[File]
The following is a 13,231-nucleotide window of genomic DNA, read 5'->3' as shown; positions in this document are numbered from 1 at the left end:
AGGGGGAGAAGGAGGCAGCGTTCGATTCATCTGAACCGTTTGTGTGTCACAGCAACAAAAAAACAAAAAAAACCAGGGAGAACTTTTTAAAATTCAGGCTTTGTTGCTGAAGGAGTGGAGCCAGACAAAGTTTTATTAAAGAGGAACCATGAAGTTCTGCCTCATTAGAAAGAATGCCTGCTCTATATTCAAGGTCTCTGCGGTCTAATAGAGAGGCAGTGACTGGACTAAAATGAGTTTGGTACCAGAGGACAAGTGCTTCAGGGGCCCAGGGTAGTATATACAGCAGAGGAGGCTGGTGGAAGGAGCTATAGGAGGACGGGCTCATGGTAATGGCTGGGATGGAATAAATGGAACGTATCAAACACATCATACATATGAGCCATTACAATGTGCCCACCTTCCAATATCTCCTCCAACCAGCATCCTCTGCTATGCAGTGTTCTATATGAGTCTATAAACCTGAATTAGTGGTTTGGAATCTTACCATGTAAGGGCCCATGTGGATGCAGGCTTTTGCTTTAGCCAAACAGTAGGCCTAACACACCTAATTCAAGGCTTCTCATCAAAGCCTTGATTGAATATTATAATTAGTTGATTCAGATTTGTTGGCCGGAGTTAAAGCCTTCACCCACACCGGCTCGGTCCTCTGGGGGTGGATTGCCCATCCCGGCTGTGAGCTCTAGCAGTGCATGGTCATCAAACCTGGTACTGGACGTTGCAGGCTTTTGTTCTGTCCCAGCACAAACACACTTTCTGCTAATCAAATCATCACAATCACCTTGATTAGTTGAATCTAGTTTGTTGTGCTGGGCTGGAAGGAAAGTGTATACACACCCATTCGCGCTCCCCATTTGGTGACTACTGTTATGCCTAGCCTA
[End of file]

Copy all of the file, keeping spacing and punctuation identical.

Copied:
The following is a 13,231-nucleotide window of genomic DNA, read 5'->3' as shown; positions in this document are numbered from 1 at the left end:
AGGGGGAGAAGGAGGCAGCGTTCGATTCATCTGAACCGTTTGTGTGTCACAGCAACAAAAAAACAAAAAAAACCAGGGAGAACTTTTTAAAATTCAGGCTTTGTTGCTGAAGGAGTGGAGCCAGACAAAGTTTTATTAAAGAGGAACCATGAAGTTCTGCCTCATTAGAAAGAATGCCTGCTCTATATTCAAGGTCTCTGCGGTCTAATAGAGAGGCAGTGACTGGACTAAAATGAGTTTGGTACCAGAGGACAAGTGCTTCAGGGGCCCAGGGTAGTATATACAGCAGAGGAGGCTGGTGGAAGGAGCTATAGGAGGACGGGCTCATGGTAATGGCTGGGATGGAATAAATGGAACGTATCAAACACATCATACATATGAGCCATTACAATGTGCCCACCTTCCAATATCTCCTCCAACCAGCATCCTCTGCTATGCAGTGTTCTATATGAGTCTATAAACCTGAATTAGTGGTTTGGAATCTTACCATGTAAGGGCCCATGTGGATGCAGGCTTTTGCTTTAGCCAAACAGTAGGCCTAACACACCTAATTCAAGGCTTCTCATCAAAGCCTTGATTGAATATTATAATTAGTTGATTCAGATTTGTTGGCCGGAGTTAAAGCCTTCACCCACACCGGCTCGGTCCTCTGGGGGTGGATTGCCCATCCCGGCTGTGAGCTCTAGCAGTGCATGGTCATCAAACCTGGTACTGGACGTTGCAGGCTTTTGTTCTGTCCCAGCACAAACACACTTTCTGCTAATCAAATCATCACAATCACCTTGATTAGTTGAATCTAGTTTGTTGTGCTGGGCTGGAAGGAAAGTGTATACACACCCATTCGCGCTCCCCATTTGGTGACTACTGTTATGCCTAGCCTA